As designed just 12 years earlier (Article II, Section 1, clause 3 of the Constitution), if two candidates were tied for Presidency, “then the House of Representatives shall immediately chose by ballot one of them for President...each state having one vote.” So, having trudged to the capital through heavy snow on Wednesday 11 February, 1801, the Electoral votes were officially counted. They confirmed the Democrat's worst nightmare. Thomas Jefferson and Aaron Burr were tied, with 73 votes each for the Presidency. The lame duck House of Representatives (56 Federalists to 49 Democrats), voting by state, could only choose between those two Democrats. And most all of the Federalists voted for the New Yorker, just to spit in Thomas Jefferson's eye.
Everybody knew "Mad Tom" Jefferson would have to swallow a deal. Burr expected it. In December, Burr had written to a supporter in Philadelphia that he would not compete .with Jefferson. “Be assured that the Federal party can entertain no such wish...” Hamilton had offered a deal to the sage of Monticello in January, saying that if Jefferson would promise to preserve Hamilton's First National Bank and to not to fire every Federalist working for the government, then a few Federalists would vote for Jefferson. The principled Jefferson refused. So the process would have to play itself out.
It would only take nine votes to choose a President, with Congress meeting in the dome-less capital (above). But on the first ballot Thomas Jefferson received just eight votes, with the Federalists giving Burr six. The Vermont and Maryland delegations were split and handed in blank ballots. Immediately the House began a second vote, with the same result. After 19 duplicate votes, at 3 a..m the next morning, Thursday 12 February, the exhausted House decided to adjourn until daylight. But nothing changed, not on Thursday, not on Friday the 13th and not on Saturday. Saturday night, Federalist James Asheton Bayard, the single congressman from Delaware, decided somebody had to do something. So he did it.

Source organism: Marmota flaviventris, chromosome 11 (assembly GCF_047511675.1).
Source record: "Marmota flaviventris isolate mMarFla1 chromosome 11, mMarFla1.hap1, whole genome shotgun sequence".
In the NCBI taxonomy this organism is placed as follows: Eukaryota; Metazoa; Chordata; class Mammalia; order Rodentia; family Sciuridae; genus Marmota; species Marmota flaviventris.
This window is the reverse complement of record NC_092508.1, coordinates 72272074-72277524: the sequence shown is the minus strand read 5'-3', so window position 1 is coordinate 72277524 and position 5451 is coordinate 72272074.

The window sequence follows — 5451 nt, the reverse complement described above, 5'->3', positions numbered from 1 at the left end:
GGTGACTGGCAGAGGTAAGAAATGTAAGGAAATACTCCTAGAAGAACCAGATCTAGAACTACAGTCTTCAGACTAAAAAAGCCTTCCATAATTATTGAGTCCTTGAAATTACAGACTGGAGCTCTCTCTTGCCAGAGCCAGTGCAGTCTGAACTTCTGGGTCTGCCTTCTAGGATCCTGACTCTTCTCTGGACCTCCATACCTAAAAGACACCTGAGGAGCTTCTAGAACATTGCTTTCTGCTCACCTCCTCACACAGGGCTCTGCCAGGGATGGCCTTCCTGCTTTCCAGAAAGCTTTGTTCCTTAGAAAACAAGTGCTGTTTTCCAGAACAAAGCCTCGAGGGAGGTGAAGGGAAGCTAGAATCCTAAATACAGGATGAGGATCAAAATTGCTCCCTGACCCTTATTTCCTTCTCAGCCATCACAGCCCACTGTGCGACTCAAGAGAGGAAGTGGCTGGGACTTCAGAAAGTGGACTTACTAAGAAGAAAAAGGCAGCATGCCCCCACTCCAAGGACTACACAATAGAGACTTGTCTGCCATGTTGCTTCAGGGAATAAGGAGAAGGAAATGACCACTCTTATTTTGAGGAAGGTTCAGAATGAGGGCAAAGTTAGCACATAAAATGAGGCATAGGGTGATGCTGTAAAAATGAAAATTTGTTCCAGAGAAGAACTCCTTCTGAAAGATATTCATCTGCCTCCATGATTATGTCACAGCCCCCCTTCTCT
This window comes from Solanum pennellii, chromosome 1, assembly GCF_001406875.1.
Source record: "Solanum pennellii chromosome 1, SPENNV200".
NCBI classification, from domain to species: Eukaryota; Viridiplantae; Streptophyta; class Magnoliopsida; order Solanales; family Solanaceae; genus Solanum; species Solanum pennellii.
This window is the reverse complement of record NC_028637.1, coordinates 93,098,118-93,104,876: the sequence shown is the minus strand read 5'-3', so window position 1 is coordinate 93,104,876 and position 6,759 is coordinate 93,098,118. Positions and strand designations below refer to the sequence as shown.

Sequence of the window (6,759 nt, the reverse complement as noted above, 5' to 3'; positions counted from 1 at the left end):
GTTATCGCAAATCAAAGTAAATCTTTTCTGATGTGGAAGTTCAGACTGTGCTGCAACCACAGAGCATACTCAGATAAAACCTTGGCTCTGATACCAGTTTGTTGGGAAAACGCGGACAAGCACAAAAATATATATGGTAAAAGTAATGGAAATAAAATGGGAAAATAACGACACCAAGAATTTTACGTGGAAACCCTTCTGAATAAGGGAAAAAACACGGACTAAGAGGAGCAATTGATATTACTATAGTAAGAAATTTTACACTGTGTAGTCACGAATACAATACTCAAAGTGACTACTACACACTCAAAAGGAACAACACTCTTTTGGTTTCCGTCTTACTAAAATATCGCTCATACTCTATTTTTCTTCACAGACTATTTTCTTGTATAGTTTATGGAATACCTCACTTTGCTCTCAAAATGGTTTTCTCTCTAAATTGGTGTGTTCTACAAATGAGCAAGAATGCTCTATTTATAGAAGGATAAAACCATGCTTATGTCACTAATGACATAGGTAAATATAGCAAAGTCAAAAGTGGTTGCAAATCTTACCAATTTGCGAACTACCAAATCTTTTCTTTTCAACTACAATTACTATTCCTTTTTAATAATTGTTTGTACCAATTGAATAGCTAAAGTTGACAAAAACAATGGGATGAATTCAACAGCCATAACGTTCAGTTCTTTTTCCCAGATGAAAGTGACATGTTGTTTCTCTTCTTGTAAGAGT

“Never do today what you can do tomorrow. Something may occur to make you regret your premature action.”
Congressman Bayard (above) offered Jefferson the same deal Hamilton had offered a month earlier – keep the National Bank – forerunner of the Federal Reserve system – and don't replace the Federalist custom officials in Philadelphia and Wilmington. If Jefferson would promise that, then Bayard (and Delaware) would abstain on the next vote. That would still leave Jefferson with just eight votes, but that would now be a majority "of those states voting". On Sunday, 15 February, while the offer was transmitted to Jefferson in Monticello, Bayard broke the news of his offer to the Federalist caucus. According to Bayard, the resulting cries of “traitor” were loud and “prodigious, the reproaches vehement.” Bayard finally agreed to wait until Burr could respond to the same deal.
Jefferson's response arrived Monday morning, 16 February – a quite impressive less than 24 hour turn around, given that Monticello (above) was ninety miles each way by terrible roads from the new “Federal District.” Jefferson would later claim to have turned down the deal But once in the White House he kept the National bank, despite his campaign promises to dismantle it. And he kept most of the Federalists officials in Baltimore, Maryland and Wilmington, Delaware. And when Aaron Burr's response arrived later that same morning, the deal was sealed. Someone destroyed Burr's letter, but Congressman Bayard wrote later, “Burr has acted a miserable paltry part. The election was in his power.” Whatever Aaron Burr's sentiments, there is no evidence he had lifted a finger to challenge Jefferson for the Presidency. And for that, Thomas Jefferson never forgave him.